Basically, the Ecash system consisted of the following:

This system presented several advantages:

Ecash used a direct cash like payment model with online validation. The same payment model is used by NetCash [5].

NetCash provides a framework for digital payments. The system is based on a system of distributed issuing currency servers. The NetCash coin has the name of the issuing server and specific serial number.

The currency servers offer several services, being one important service the redemption of coins for cheques (NetCheque digital cheques). NetCash has now been layered into NetCheque.

MilliCent [6] is a strong alternative to other token-based systems. It has been released in Japan (went live on June 1, 1999) and is being applied in several on-line sales. The important aspect of MilliCent is that it covers operations as small as 1/10th of a dollar; this system clearly aims at the micropayments segment. The other important aspect, especially for ECMS, is that with these small amounts, ECMS can sell individual papers, or even parts of papers, for instance. A newspaper publisher can even sell a newspaper article by article.

MilliCent does no use real money but scrip which is like cash because it represents a value but is different from cash because it's only valid with a specific vendor. Scrip is basically a electronic coupon which represents pre-paid value specific to a vendor. Scrip associated with a specific vendor can be exchanged by scrip from other vendors via brokers.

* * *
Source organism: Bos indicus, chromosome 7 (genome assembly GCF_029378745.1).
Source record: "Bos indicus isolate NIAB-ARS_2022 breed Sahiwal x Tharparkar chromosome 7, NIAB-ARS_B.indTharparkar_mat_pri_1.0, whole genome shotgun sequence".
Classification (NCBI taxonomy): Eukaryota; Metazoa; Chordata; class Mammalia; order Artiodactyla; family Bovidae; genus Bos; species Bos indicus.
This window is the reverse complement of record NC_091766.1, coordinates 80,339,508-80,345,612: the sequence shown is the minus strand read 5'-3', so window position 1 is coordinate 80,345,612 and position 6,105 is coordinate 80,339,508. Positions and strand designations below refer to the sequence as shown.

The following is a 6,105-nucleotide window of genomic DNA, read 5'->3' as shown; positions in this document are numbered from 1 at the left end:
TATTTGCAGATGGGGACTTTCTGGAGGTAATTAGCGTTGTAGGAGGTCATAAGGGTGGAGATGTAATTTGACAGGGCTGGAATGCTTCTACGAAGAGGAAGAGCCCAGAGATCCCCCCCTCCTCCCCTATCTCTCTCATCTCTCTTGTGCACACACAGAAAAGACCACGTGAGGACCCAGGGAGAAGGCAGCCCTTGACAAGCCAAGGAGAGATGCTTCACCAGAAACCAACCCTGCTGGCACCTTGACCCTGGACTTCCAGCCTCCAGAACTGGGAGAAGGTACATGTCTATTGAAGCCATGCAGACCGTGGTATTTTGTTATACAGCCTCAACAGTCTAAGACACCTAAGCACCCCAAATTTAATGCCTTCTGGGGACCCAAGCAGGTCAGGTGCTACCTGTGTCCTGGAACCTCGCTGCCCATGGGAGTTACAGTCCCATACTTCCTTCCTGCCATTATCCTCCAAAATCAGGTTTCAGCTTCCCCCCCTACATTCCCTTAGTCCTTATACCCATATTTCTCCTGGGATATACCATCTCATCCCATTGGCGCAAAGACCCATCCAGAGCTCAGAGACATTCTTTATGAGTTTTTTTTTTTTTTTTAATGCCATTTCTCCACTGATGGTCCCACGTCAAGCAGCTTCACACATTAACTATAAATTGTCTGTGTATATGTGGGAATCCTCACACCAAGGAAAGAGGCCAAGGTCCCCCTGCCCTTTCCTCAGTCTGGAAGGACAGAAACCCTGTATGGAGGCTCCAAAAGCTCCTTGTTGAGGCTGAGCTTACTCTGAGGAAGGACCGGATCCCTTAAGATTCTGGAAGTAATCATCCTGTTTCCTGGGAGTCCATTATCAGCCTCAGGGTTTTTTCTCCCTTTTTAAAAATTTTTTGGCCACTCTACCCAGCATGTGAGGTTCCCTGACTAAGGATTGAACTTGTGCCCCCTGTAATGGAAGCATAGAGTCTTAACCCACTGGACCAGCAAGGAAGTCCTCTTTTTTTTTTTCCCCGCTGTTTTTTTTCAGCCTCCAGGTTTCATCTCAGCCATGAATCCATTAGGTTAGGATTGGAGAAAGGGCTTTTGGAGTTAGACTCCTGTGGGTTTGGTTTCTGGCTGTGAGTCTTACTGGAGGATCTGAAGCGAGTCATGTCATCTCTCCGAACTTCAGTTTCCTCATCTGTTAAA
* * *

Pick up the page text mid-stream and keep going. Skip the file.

The process of acquiring and using scrip is very straightforward: a customer can acquire it with his or her credit card and then it can be used to make purchases from a specific vendor.

Millicent uses a direct cash like payment model with semi-online validation.

Other relevant token-based systems are available (please refer to appendix for their URLs): CAFE and Mondex.

Notational or credit/debit systems

One of the first examples of a notational system was First Virtual, which has ceased operations. First Virtual system considered the possibility of a user having access to the information before paying for it which was a strong point but also a weakness since users could abuse the system. Its simplicity was also highly regarded.

One of the weakest points was, however, not having cryptography, and therefore not being able to guarantee totally safety transaction.

First Virtual used a credit card payment intermediator notational payment model with online validation.

One of the most relevant systems in this category is CyberCash [7]. This system, which is in fact a system designed to charge the client's credit card, allows transactions with immediate payment between sellers and consumers through a financial institution. The transactions are performed with credit card.